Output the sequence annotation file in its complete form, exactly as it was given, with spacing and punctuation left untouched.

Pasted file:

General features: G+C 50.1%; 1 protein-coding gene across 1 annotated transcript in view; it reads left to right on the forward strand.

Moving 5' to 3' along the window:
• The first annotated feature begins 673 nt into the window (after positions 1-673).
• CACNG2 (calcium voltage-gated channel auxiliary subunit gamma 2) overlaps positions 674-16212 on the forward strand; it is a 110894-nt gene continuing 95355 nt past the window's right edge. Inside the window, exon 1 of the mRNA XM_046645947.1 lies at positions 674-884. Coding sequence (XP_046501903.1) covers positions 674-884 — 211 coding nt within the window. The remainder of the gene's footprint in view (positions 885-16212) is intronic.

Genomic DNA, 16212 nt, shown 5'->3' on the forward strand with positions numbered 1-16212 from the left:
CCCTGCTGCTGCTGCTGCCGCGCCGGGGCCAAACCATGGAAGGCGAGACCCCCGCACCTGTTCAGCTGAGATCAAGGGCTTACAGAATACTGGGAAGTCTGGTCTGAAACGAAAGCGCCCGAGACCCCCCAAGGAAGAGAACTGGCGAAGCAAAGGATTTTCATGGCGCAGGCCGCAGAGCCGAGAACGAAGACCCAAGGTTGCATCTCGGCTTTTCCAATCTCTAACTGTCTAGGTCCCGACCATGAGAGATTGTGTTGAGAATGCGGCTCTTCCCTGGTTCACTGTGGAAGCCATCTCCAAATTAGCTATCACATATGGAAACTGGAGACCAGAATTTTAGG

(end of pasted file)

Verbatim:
General features: G+C 50.1%; 1 protein-coding gene across 1 annotated transcript in view; it reads left to right on the forward strand.

Moving 5' to 3' along the window:
• The first annotated feature begins 673 nt into the window (after positions 1-673).
• CACNG2 (calcium voltage-gated channel auxiliary subunit gamma 2) overlaps positions 674-16212 on the forward strand; it is a 110894-nt gene continuing 95355 nt past the window's right edge. Inside the window, exon 1 of the mRNA XM_046645947.1 lies at positions 674-884. Coding sequence (XP_046501903.1) covers positions 674-884 — 211 coding nt within the window. The remainder of the gene's footprint in view (positions 885-16212) is intronic.

Genomic DNA, 16212 nt, shown 5'->3' on the forward strand with positions numbered 1-16212 from the left:
CCCTGCTGCTGCTGCTGCCGCGCCGGGGCCAAACCATGGAAGGCGAGACCCCCGCACCTGTTCAGCTGAGATCAAGGGCTTACAGAATACTGGGAAGTCTGGTCTGAAACGAAAGCGCCCGAGACCCCCCAAGGAAGAGAACTGGCGAAGCAAAGGATTTTCATGGCGCAGGCCGCAGAGCCGAGAACGAAGACCCAAGGTTGCATCTCGGCTTTTCCAATCTCTAACTGTCTAGGTCCCGACCATGAGAGATTGTGTTGAGAATGCGGCTCTTCCCTGGTTCACTGTGGAAGCCATCTCCAAATTAGCTATCACATATGGAAACTGGAGACCAGAATTTTAGG